If you're a new reader of Ella's Story, you can see previous posts with more background information on her health problems here:
Or for a very long story short, here is a brief description of Ella's main chronic health struggles:
Ella was diagnosed with hemiplegic cerebral palsy in 2008 after suffering a stroke in-utero in 2007. She also suffers from epilepsy, thrombosis, dysphagia, developmental delay, speech processing disorder and Pseudohypoaldosteronism.
She currently has a naso-gastric feeding tube, and will be having a gastrostomy surgery to insert a feeding tube on, similar to mine, but into the stomach rather than jejunum. The surgery is scheduled for the morning of Wednesday, the 7th of September.
Ella will probably have to be in hospital for a week around the gastrostomy surgery. She was due to arrive at the Women's & Children's Hospital on Monday afternoon around 2pm. Since my girlfriend Sally had the day off from work and I was feeling relatively ok, we thought it would be good to go along with Ella, mum Emily and baby sister Scarlett to the hospital. I know from unfortunate personal experience how boring and unpleasant hospitals can be, so having a couple more friendly faces around is always good.
So we met up at the Jakas's house at about 1, after grabbing a few snacks and biscuits on the way through for the kids and anyone else to munch on. Hospital food tends to leave a lot to be desired, so food that actually looks and tastes like food is always a plus.
The girls were both still asleep when we arrived, and Emily showed us the special bike she has on loan for Ella for a few weeks, which can be pushed or pedaled, depending on the physical abilities of the child.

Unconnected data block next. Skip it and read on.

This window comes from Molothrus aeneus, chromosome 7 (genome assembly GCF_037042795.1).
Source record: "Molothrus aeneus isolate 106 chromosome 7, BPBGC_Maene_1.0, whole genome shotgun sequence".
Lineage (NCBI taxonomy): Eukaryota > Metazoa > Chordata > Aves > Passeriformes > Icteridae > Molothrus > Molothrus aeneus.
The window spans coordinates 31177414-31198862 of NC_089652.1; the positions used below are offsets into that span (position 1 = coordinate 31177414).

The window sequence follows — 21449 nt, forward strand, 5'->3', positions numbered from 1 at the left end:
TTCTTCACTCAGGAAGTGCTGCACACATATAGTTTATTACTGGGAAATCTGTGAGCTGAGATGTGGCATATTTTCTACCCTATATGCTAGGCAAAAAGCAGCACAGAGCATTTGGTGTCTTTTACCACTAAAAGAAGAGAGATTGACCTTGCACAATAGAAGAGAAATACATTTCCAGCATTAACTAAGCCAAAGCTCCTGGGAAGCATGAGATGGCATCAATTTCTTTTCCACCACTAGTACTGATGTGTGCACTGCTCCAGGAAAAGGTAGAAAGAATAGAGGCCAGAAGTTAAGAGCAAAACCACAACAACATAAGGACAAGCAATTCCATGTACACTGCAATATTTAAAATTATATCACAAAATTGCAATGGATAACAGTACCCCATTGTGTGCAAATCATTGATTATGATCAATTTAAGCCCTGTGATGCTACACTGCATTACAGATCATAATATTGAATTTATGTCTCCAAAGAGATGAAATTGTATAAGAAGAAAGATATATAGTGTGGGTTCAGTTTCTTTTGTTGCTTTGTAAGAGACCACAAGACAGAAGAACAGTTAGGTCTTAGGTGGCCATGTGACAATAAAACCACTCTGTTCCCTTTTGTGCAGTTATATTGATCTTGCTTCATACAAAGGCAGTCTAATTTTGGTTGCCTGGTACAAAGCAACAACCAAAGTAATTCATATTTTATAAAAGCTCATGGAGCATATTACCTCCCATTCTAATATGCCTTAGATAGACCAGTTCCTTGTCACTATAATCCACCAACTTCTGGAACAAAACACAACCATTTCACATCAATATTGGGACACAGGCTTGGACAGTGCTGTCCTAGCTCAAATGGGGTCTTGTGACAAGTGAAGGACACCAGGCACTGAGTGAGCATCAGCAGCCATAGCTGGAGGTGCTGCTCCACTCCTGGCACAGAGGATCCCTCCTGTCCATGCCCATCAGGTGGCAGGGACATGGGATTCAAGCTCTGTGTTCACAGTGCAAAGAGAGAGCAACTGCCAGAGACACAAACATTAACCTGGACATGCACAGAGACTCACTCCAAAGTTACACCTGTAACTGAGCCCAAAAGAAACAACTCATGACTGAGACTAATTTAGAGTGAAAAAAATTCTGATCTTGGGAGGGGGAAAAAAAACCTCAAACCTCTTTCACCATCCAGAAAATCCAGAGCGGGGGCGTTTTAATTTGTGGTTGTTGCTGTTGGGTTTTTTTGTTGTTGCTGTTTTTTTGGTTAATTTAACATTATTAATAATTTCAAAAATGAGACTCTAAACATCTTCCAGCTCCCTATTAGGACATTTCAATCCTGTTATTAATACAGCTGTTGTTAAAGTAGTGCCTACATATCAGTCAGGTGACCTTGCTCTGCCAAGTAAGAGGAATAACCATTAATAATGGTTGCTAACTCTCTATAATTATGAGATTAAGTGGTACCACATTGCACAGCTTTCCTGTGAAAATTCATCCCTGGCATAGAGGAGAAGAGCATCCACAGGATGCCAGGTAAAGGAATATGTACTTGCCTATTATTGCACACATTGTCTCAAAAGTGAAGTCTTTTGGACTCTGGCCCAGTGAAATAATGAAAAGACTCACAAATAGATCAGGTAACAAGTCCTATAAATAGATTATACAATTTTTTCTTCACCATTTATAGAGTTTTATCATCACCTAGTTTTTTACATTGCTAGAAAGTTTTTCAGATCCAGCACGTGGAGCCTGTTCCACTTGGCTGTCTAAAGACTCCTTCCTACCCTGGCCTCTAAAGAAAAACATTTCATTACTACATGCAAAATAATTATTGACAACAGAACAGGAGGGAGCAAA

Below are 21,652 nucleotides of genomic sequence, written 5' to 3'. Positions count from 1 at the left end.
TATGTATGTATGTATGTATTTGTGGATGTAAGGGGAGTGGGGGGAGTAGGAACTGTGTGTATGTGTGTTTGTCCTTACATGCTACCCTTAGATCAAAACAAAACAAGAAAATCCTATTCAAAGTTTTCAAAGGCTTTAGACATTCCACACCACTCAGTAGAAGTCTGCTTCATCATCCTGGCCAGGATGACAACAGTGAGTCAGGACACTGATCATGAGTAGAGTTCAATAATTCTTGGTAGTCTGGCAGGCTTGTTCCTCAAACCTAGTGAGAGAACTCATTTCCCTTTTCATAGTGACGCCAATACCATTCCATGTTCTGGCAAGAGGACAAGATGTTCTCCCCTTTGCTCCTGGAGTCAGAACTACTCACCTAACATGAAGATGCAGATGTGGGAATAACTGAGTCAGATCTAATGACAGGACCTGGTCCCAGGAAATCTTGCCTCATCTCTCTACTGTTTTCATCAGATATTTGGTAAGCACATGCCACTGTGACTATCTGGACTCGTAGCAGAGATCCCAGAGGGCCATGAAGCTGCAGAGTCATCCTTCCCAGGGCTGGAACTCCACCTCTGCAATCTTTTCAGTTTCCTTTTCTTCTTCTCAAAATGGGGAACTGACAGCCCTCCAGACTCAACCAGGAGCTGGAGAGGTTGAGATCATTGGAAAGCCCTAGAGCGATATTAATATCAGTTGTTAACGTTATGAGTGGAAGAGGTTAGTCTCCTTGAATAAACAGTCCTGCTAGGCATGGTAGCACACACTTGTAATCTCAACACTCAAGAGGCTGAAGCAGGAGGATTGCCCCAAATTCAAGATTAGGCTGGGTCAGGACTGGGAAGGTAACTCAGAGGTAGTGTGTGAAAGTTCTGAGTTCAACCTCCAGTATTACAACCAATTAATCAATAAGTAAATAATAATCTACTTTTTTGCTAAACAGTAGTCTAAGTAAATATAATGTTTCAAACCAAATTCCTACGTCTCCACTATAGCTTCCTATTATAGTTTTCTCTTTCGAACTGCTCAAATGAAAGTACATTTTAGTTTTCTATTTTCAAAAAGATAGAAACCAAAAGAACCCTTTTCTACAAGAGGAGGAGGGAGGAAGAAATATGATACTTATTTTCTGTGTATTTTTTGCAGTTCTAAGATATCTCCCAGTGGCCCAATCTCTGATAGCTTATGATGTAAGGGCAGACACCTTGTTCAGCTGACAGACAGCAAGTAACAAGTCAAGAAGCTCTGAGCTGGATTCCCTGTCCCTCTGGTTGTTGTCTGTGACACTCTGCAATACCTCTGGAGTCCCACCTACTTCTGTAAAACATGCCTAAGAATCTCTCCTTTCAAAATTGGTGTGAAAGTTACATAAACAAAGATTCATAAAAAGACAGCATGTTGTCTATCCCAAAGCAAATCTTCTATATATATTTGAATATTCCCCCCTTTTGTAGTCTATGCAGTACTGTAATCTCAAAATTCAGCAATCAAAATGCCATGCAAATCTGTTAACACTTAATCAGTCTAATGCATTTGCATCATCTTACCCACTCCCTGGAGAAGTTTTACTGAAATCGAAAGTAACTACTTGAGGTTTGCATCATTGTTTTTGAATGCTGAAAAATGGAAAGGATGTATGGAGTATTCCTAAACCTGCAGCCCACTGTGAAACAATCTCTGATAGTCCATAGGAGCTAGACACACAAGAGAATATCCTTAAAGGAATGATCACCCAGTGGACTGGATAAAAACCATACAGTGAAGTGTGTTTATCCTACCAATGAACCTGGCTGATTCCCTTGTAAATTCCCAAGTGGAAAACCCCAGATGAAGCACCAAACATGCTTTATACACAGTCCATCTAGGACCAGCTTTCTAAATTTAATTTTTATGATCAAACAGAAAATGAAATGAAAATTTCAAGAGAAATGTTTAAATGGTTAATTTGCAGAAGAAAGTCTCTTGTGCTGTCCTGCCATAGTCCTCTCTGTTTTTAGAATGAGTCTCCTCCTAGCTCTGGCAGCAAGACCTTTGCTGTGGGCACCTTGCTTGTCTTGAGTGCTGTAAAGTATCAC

Here's one of Emily's photos of Ella on the bike.
After getting the girls ready and strapped into their car seats, and packing bags of stuff into the cars, Emily headed off to the hospital, followed by Sally and I in my parent's Commodore I borrowed for the afternoon.
On the way we stopped in to get some more summer PJs for Ella, as it's quite warm in the hospital at night. After getting a park about a block away and tipping a handful of silver coins into the parking meter for 56 minutes of parking, Sally and I gathered the bags and started walking over to the WCH entrance. After taking a while to get there, they walked out of a bathroom as we came in the front, which was pretty good timing really.
So we then all walked over to wait in line at the children's emergency department.
Although with Ella's fairly short attention span, uninteresting queue of people and a love of exploring new things, she was quickly off running around to play with the games on one of the walls. For some reason all the books were gone this time, on our previous visit when she pulled the tube out, the shelves were stacked full.